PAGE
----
Bluebottle Seattle's Blaine Fontana is much-sought-after in the contemporary design scene, and his debut show of paintings entitled "The Manifest Soup Transcripts, Chapter 1-9" offers a narrative of personal experiences from the late 1990s. 415 E. Pine St., 206-325-1592. 1 p.m.-7 p.m. Tue.-Fri., noon-6 p.m. Sat.-Sun. Ends Tues. Mar. 30.

CDA Gallery In a series of boldly patterned abstract paintings entitled "This Day," Catherine Cook uses recurrent abstract forms to create well-balanced but improvisational compositions. Each painting is named either for the date it was completed or a newspaper headline from that same day. 506 Second Ave., Suite 200 (Smith Tower), 206-296-7580. 8:30 a.m.-4:30 p.m. Mon-Fri. Ends Fri. Mar. 26.

CoCA Inaugurating CoCA's new space, "Neoqueer" is a nationally-touring exhibit of 43 prominent and emerging gay, lesbian, bisexual, and transgender artists. 410 Dexter Avenue N., 206-728-1980. 2 p.m.-8 p.m. Tues.-Thurs., noon-5 p.m. Fri.-Sun. Ends Wed. Mar. 31.

Davidson Atmospheric paintings of Eastern Washington landscapes by Leslie Williams Cain. 313 Occidental Ave. S., 206-624-7684. 11 a.m.-5 p.m. Tues.-Sat. Ends Sat. Mar. 27.

Francine Seders Seattle artist Pat de Caro, in new solo show called "Incognito," explores the potent imagery of childhood. In dripping, blurred paint, children (many of them in masks) enact minor tragedies and are confronted with lurking fears: coiled snakes, rumpled teddy bears. 6701 Greenwood Ave. N., 206-782-0355. 11 a.m.-5 p.m. Tues.- Sat, 1 p.m.-5 p.m. Sun. Ends Sat. Mar. 28.

Gallery 110 Midge Williams, unlike most Seattleites, is captivated by the Alaskan Way viaduct. In a series of monochrome chalk and charcoal works, Williams evokes the gritty, 800-pound gorilla of the waterfront. Meanwhile, Julie Lingdell's "A Show of Hands" offers variations on the theme of crossed fingers in ceramics. 110 S. Washington St., 206-624-9336. Noon-5 p.m. Wed.-Sat. Ends Sat. Mar. 27.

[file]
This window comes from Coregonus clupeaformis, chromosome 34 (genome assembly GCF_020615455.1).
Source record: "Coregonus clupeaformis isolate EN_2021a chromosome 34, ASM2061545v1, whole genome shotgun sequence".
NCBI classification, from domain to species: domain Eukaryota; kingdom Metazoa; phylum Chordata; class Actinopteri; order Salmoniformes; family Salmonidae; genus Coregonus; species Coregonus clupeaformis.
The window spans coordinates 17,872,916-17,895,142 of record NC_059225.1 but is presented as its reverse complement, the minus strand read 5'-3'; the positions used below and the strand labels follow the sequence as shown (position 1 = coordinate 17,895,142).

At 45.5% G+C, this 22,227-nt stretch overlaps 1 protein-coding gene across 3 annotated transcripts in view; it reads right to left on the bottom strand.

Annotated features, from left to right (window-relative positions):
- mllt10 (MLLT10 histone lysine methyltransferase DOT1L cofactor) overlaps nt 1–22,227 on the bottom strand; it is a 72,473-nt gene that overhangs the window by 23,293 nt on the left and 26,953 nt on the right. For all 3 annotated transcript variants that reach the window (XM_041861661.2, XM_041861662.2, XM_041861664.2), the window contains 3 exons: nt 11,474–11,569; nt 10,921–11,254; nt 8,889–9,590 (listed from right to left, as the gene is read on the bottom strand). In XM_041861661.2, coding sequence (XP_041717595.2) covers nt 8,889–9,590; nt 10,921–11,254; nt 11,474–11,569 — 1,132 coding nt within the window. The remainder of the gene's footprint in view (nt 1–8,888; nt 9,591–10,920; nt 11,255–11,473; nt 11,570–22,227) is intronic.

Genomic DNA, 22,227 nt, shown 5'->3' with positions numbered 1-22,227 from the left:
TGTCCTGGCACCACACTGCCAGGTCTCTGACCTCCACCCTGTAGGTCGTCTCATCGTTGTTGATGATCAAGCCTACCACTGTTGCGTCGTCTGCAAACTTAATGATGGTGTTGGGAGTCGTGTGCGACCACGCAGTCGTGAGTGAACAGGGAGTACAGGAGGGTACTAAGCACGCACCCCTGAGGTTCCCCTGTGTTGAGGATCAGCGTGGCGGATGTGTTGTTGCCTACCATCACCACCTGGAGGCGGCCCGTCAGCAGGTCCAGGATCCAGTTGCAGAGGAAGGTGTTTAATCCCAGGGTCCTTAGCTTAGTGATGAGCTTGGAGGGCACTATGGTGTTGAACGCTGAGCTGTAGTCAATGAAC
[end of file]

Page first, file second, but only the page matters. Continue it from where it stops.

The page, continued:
Goods Paintings of suburban wastelands by Portland artist and former skateboard designer Robert Mars. 1112 Pike St., 206-622-0459, 11 a.m.-7 p.m Mon.-Sat., noon-5 p.m. Sun. Ends Wed. Mar. 31.

Greg Kucera Roger Shimomura's "Stereotypes and Admonitions" documents numerous instances of racism (particularly against Asian-Americans), drawn from his own life and accounts in popular media. Shimomura's comic-book style of painting, paired with straightforward captions, bludgeons the viewer with overtly 1940s racist imagery to bring to the forefront the more subtle (but not by much) racism in contemporary America. 212 Third Ave., 206-624-0770. 10:30 a.m.-5:30 p.m. Tues.-Sat. Ends Sat. Mar. 27.

James Harris In "Land Escapes" Claire Cowie recycles old prints and drawings and refashions them into a series of collages meant to evoke Seattle's Duwamish River. Instead of gritty industry, the cut paper menagerie of birds and happy animals offers a pretty (and somewhat fussy) imaginary space. 309A Third Ave., 206-903-6220. 10:30 a.m.-5:30 p.m. Tues.-Sat. Ends Sat. Mar. 27.

Jeffrey Moose For a third year running, Moose displays Australian Aboriginal "dot" paintings (abstract dream maps of sacred places) from artists in the Warlukurlangu Cooperative. 1333 Fifth Ave., Rainier Square, second level, 206-467-6951. 10 a.m.-6 p.m. Mon.-Fri.; noon-5 p.m. Sat. Ends Wed. Mar. 31.

Kurt Lidtke Paintings and collage by mid-twentieth century Northwest artist Paul Horiuchi. 408 Occidental Ave. S. 206-623-5082. 11 a.m.-5 p.m. Tue.-Sat. Ends Sat. Mar. 27.

Linda Hodges Tom Fawkes, who resides in Portland, specializes in photorealism. A solo show of new work explores the light and landscape of the Italian countryside, and these canvases are brilliantly executed. Still, there's something a little sterile about these virtuoso performances for my taste. 316 First Ave. S., 206-624-3034. 10:30 a.m.-5:30 p.m. Tues.-Sat. Ends Sat. Mar. 27.